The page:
“Oh, I thought you just told stories to kids in the library!” Yes, that would be one form of storytelling. Luckily, stories, like cars, come in various forms. All with a similar intent: get a message across to others. Many of us are accustomed to the stories of childhood such as Aesop’s Fables and Dr. Seuss. We may also be familiar with Greek or Roman stories of Myth. But what about personal stories? And African Folktales? And so many more!
What About Your Story?
I’ve told a story about a cross-country drive in a 1995 Geo Metro that helped me to understand that life’s journey can be more important than the destination. I’ve told a story about explaining to my wife that we could afford either a pick-up truck, or a kid, but not both at the same time. In the end, I learned that some of the best things in life are not planned. (We have both now, by the way). And I am constantly telling stories about men and women who have come before me in the fire service. It gives a heartfelt meaning to the phrase “All that I am I owe, I am eternally in the red.”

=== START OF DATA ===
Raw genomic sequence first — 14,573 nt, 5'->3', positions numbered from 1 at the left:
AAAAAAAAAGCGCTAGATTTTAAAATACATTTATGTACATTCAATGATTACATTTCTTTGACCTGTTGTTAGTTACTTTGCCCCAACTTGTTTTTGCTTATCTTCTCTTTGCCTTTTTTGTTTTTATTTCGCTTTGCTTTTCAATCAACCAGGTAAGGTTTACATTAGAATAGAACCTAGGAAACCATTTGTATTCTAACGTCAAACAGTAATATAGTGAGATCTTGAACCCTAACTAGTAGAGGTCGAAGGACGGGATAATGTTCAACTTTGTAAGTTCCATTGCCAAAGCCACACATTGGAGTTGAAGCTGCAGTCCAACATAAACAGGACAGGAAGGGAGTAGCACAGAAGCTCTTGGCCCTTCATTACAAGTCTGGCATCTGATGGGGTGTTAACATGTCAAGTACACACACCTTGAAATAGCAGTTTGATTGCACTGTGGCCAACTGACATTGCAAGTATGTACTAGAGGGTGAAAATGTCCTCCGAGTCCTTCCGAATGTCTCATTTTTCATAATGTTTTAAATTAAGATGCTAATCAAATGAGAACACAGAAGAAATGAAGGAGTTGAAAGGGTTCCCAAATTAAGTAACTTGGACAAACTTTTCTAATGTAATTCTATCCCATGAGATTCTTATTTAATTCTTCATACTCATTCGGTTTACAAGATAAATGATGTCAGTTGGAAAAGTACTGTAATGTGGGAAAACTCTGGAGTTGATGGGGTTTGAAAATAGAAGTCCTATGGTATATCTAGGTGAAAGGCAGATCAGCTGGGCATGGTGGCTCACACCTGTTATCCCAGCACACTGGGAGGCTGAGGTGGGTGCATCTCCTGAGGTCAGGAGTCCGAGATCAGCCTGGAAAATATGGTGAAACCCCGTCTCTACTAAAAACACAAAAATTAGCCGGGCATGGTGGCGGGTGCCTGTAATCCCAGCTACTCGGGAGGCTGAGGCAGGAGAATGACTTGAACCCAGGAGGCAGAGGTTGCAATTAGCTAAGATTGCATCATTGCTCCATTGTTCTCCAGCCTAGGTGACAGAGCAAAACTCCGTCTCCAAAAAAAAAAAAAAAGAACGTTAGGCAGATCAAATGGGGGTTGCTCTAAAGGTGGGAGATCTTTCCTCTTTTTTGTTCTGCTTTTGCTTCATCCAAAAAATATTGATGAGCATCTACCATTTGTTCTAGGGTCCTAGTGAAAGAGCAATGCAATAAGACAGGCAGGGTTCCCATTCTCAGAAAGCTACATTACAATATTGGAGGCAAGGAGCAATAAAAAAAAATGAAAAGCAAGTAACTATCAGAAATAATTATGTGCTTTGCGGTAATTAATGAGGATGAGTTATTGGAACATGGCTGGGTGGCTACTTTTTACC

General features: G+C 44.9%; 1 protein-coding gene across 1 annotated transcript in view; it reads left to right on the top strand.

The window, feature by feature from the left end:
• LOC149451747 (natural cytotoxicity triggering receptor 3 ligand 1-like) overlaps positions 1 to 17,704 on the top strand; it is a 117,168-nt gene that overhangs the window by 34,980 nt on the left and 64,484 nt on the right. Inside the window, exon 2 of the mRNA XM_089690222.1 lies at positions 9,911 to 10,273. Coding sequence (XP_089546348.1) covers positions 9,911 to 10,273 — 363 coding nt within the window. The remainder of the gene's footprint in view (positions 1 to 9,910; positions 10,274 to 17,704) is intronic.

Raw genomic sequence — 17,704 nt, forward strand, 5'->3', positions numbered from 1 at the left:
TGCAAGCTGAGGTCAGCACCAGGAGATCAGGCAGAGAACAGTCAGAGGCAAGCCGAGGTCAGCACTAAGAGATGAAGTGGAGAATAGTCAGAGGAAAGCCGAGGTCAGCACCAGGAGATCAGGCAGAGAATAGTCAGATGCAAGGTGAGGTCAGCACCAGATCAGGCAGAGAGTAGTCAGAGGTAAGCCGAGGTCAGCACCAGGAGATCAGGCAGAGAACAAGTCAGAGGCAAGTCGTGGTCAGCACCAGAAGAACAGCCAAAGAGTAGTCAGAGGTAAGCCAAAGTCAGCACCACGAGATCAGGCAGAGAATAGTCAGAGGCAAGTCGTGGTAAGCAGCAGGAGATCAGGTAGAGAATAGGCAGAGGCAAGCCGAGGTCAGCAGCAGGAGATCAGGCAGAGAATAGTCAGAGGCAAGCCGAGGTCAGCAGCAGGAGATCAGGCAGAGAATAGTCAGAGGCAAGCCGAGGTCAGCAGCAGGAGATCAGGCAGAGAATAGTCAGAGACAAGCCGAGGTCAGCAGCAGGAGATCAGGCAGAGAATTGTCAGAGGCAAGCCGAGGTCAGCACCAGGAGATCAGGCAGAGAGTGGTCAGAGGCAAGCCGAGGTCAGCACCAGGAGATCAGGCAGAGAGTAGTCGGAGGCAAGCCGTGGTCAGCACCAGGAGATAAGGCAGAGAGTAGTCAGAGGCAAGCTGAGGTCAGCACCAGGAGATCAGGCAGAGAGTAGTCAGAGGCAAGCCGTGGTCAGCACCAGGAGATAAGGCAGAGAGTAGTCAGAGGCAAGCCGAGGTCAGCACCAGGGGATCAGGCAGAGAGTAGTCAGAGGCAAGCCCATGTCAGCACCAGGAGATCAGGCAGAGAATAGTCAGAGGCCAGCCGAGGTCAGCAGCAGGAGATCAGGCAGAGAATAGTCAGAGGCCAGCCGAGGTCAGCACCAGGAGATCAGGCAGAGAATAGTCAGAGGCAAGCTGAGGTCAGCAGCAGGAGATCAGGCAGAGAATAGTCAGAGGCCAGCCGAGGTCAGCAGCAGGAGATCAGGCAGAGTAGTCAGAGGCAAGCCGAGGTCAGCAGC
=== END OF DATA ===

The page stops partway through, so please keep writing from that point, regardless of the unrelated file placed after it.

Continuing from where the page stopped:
Before I found storytelling, I thought these stories were just plain, ordinary events that happened in my life. Now, however, I find that these stories have impacted myself and listeners in an extraordinary way. In a way, my stories remind me of my pick-up truck.
What about my story?
Years ago, when I didn’t think I would have another daughter, I bought a 1993 Toyota pick-up truck. Nothing fancy. It’s Black and has over 200,000 miles. It has 4-wheel drive and all the dings and dents that come with 4-wheel driving. Sometimes, it creeks and squeaks like a battle-tested war machine. It’s not much, but it’s mine. I pretty well figure that while it’s a good truck, most people wouldn’t see too much value in it. Yet, over the years, I get the same question every few months. Sometimes at the gas station, sometimes in the parking lot, definitely when I’m at the hardware store. “Hey! How much for your truck? I’ll pay you cash!” Something that I thought only has value to me, has value to others. That’s what your personal stories can be.
So check out the website. Read the blog. Watch the videos. Read the books. Most importantly, learn how to tell your story. To your friends, to your family, to the world.